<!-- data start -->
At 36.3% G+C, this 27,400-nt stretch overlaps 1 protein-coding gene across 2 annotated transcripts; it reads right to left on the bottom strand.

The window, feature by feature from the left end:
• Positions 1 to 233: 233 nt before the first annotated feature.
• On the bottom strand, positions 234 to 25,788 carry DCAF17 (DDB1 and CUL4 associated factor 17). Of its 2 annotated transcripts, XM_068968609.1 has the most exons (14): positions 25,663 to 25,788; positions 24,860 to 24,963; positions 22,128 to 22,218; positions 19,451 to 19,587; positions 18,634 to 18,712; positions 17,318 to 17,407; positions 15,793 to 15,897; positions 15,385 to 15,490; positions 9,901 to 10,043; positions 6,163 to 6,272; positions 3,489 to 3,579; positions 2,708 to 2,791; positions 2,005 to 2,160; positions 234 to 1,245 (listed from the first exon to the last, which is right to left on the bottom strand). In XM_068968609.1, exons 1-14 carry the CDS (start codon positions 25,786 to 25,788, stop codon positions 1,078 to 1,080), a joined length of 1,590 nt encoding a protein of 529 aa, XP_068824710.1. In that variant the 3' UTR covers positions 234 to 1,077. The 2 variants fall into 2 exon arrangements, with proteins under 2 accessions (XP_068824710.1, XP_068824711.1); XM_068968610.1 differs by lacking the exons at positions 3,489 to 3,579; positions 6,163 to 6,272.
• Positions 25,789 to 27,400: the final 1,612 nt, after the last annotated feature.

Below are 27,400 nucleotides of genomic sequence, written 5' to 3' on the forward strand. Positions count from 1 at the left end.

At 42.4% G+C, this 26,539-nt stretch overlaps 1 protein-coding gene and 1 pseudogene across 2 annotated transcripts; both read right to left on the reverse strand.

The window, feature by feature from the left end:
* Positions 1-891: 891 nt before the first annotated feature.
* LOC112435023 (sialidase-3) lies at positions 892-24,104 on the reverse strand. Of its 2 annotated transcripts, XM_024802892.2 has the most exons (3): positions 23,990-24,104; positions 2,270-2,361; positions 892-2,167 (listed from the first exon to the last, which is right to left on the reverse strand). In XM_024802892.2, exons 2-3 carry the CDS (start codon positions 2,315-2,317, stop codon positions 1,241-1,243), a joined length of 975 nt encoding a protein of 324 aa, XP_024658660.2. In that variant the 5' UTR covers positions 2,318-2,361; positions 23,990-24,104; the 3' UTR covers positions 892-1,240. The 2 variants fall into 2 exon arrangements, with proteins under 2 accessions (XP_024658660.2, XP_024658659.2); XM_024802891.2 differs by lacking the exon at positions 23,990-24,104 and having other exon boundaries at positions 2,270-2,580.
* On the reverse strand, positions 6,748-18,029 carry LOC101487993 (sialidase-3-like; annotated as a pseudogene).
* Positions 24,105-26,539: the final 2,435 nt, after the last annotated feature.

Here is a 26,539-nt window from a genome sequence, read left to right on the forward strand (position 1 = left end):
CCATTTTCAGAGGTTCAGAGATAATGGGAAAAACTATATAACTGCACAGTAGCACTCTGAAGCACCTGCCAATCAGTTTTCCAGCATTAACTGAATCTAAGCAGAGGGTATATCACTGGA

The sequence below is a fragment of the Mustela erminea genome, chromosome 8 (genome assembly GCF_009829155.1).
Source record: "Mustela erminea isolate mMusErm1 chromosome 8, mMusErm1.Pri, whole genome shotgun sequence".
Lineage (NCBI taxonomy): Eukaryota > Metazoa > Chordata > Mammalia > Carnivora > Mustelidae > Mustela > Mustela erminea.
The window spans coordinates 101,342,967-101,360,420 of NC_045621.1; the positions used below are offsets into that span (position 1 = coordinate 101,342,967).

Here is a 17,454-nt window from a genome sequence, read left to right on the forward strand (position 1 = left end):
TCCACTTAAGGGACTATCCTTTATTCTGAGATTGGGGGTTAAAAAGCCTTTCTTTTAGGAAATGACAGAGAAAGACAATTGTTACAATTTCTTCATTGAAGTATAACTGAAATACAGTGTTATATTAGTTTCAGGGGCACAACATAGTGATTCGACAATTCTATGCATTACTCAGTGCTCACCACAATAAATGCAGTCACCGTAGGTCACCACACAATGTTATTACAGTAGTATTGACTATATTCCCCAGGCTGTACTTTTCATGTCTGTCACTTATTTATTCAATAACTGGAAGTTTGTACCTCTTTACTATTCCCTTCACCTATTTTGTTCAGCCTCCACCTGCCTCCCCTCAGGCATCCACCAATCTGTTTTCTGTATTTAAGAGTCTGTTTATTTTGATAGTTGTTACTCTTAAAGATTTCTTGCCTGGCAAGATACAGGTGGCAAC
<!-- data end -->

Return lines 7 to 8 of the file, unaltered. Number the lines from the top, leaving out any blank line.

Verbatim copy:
At 42.4% G+C, this 26,539-nt stretch overlaps 1 protein-coding gene and 1 pseudogene across 2 annotated transcripts; both read right to left on the reverse strand.

The window, feature by feature from the left end: